|Battle of Buck Head Creek|
|Part of the American Civil War|
|United States (Union)||CSA (Confederacy)|
|Commanders and leaders|
|Judson Kilpatrick||Joseph Wheeler|
|3rd Cavalry Division, Military Division of the Mississippi||
Department of South Carolina|
Department of Georgia
Department of Florida
|1 Cavalry division||1 Cavalry corps|
|Casualties and losses|
The Battle of Buck Head Creek (also known as Buckhead Creek) was the second battle of Sherman's March to the Sea, fought November 28, 1864, during the American Civil War. Union Army cavalry under Brig. Gen. Judson Kilpatrick repulsed an attack by the small Confederate cavalry corps under Maj. Gen. Joseph Wheeler, but abandoned its attempt to destroy railroads and rescue Union prisoners of war.
On November 26, Wheeler caught up with two lagging Union regiments, attacked their camp, chased them to the larger force and prevented Kilpatrick from destroying the Briar Creek trestle. Kilpatrick instead destroyed a mile of track in the area. When Kilpatrick discovered that the Union prisoners at Camp Lawton had been taken to other unknown sites, he began to move southwest to join up with Maj. Gen. William T. Sherman's headquarters.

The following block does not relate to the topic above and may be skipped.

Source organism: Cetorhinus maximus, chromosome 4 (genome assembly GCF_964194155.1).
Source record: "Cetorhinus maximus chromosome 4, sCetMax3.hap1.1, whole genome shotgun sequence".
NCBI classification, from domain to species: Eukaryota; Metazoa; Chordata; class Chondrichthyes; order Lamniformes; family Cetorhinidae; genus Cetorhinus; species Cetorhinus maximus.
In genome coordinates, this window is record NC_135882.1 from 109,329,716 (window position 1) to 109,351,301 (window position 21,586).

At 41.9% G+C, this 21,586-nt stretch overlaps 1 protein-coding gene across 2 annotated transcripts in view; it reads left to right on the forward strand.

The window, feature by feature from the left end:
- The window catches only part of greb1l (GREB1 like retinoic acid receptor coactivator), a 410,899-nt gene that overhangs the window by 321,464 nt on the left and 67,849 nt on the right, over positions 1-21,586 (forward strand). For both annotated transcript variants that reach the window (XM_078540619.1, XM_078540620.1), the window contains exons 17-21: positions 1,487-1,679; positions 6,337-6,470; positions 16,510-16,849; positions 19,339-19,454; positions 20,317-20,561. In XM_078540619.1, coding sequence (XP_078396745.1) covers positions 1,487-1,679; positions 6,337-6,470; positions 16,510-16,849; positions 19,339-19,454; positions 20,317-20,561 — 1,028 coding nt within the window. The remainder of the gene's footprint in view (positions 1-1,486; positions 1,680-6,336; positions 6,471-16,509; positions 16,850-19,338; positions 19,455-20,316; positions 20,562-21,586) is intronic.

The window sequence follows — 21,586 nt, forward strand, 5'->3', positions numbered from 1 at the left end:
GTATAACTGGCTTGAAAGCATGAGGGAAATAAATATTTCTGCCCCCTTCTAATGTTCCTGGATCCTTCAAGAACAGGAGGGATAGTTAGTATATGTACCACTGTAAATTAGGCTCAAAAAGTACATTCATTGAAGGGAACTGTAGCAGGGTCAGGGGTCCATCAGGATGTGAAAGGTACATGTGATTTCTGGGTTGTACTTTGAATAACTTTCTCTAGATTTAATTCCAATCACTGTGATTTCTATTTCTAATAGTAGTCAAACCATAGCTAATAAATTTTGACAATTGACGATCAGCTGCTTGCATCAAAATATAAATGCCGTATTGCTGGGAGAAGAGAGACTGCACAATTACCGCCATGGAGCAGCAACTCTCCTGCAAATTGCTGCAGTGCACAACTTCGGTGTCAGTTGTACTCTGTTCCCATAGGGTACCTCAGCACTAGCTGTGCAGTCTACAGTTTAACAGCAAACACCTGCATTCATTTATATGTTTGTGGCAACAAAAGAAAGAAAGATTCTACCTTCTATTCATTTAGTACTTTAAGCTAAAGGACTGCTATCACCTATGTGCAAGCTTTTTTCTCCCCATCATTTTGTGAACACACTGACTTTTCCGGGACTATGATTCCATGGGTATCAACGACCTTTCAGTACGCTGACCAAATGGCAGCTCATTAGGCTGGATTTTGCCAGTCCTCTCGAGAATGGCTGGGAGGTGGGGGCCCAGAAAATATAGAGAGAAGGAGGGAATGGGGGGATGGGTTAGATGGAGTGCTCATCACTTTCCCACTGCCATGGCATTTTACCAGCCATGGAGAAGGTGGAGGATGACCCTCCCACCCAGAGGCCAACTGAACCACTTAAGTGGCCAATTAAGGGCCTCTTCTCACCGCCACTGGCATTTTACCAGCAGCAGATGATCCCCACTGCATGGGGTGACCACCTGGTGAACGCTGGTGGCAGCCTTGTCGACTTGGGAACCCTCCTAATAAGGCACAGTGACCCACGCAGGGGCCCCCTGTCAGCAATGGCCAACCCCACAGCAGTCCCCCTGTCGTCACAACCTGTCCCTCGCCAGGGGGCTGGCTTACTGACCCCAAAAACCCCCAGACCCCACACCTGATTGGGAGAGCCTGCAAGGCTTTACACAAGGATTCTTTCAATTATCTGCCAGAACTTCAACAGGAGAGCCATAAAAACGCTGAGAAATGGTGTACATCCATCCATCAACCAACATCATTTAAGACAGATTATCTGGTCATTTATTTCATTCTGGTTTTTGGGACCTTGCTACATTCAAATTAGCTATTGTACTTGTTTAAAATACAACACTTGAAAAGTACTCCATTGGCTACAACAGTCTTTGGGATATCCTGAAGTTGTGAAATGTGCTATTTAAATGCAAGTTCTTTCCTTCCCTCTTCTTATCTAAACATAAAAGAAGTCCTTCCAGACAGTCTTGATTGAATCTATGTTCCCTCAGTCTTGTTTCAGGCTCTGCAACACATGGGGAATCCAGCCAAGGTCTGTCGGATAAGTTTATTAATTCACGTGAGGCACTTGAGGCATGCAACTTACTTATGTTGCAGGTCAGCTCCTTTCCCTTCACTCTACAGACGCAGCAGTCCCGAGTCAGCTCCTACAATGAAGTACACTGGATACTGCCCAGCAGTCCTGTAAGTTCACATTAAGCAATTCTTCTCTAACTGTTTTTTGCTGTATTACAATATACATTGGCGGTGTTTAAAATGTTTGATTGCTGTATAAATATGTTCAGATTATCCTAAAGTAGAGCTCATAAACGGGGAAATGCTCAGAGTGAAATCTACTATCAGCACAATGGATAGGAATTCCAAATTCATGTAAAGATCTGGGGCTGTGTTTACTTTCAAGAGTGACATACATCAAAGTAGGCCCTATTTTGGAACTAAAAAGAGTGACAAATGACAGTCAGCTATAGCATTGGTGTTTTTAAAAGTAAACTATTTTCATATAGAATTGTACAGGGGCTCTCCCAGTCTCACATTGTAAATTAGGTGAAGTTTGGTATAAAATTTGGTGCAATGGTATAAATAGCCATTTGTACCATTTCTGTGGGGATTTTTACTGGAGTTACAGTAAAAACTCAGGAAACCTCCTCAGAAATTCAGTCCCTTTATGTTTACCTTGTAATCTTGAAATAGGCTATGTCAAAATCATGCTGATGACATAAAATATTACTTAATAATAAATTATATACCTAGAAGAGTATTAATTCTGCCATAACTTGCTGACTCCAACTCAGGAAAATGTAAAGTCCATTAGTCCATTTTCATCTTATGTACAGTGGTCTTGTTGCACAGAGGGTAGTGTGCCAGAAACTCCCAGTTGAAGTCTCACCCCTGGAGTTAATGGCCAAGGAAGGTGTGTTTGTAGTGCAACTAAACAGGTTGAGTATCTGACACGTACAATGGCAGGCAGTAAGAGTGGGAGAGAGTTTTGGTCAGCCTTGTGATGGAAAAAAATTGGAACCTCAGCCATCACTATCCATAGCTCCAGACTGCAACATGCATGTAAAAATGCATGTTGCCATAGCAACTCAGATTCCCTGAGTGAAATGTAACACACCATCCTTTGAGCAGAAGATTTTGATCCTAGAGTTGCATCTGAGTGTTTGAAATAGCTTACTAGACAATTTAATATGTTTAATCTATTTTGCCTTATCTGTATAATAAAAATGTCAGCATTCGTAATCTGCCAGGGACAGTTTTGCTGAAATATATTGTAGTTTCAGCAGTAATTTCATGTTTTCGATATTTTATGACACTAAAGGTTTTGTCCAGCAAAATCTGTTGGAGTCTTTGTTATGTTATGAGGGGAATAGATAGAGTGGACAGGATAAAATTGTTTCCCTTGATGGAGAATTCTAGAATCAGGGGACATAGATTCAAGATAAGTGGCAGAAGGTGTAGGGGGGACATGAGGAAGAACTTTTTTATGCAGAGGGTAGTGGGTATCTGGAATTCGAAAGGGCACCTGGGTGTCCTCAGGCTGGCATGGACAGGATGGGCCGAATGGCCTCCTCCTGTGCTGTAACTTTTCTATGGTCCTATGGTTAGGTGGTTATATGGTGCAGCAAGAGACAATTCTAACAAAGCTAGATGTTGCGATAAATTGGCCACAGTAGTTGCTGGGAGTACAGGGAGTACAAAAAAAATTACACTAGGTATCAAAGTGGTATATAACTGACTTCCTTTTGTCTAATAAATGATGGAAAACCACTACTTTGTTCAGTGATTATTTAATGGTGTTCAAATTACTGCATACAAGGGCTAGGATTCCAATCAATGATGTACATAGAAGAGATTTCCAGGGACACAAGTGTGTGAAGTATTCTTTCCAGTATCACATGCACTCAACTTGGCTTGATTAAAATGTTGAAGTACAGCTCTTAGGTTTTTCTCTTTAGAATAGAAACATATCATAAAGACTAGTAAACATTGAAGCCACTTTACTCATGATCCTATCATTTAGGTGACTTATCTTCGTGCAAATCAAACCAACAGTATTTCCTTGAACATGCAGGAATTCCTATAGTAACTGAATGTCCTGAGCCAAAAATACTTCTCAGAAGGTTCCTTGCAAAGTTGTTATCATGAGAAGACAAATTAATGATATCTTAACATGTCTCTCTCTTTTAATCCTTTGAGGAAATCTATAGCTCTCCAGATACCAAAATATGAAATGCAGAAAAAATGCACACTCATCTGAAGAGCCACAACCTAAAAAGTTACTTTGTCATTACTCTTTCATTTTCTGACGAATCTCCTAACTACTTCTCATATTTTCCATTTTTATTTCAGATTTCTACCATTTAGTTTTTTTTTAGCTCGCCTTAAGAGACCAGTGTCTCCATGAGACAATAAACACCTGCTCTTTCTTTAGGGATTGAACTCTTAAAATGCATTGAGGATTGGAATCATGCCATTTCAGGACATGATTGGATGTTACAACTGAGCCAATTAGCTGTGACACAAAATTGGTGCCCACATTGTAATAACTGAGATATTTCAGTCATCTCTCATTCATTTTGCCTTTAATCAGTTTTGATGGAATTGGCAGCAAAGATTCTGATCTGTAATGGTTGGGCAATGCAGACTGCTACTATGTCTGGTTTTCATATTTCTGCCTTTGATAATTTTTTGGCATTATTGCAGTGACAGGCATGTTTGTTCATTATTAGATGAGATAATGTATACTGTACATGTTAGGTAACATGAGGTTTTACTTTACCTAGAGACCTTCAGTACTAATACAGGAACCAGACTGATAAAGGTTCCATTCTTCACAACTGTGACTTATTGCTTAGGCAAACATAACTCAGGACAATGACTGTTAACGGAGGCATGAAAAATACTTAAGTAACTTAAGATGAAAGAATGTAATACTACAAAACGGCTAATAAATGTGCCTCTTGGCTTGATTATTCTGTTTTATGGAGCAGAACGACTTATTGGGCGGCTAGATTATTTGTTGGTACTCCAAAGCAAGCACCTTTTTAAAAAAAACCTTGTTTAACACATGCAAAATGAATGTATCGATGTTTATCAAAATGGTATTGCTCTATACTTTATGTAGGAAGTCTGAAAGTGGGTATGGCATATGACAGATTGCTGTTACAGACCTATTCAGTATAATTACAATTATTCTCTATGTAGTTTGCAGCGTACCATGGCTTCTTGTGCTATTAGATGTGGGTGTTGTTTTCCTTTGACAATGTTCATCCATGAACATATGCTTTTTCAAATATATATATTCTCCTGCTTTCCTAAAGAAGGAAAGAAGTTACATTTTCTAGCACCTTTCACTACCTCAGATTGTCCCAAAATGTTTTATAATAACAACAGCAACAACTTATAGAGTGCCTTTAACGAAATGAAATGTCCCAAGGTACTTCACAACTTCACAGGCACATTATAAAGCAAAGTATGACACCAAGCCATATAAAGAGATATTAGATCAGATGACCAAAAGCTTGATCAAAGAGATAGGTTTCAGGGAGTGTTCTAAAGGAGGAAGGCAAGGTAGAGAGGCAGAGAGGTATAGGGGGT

Kilpatrick's men encamped near Buck Head Creek on the night of November 27. Wheeler came along the next morning, almost captured Kilpatrick, and pursued him and his men to Buck Head Creek. As Kilpatrick's main force crossed the creek, the 5th Ohio Cavalry regiment, under Col. Thomas T. Heath, supported by two artillery pieces, fought a rearguard action from behind a barricade of rails, severely punishing Wheeler's troopers with canister fire and then burned the bridge behind them. Wheeler soon crossed and followed, but a Union brigade behind barricades at Reynolds's Plantation halted the Rebels' drive, eventually forcing them to retire. Kilpatrick rode on to rejoin Sherman at Louisville, Georgia.
Union casualties were reported as 46. Confederate casualties estimated to be 600.
- National Park Service battle description
- CWSAC Report Update and Resurvey: Individual Battlefield Profiles
- Eicher, David J. The Longest Night: A Military History of the Civil War. New York: Simon & Schuster, 2001. ISBN 0-684-84944-5.
- The Union Army; A History of Military Affairs in the Loyal States, 1861–65 — Records of the Regiments in the Union Army — Cyclopedia of Battles — Memoirs of Commanders and Soldiers. Wilmington, NC: Broadfoot Publishing, 1997. First published 1908 by Federal Publishing Company.
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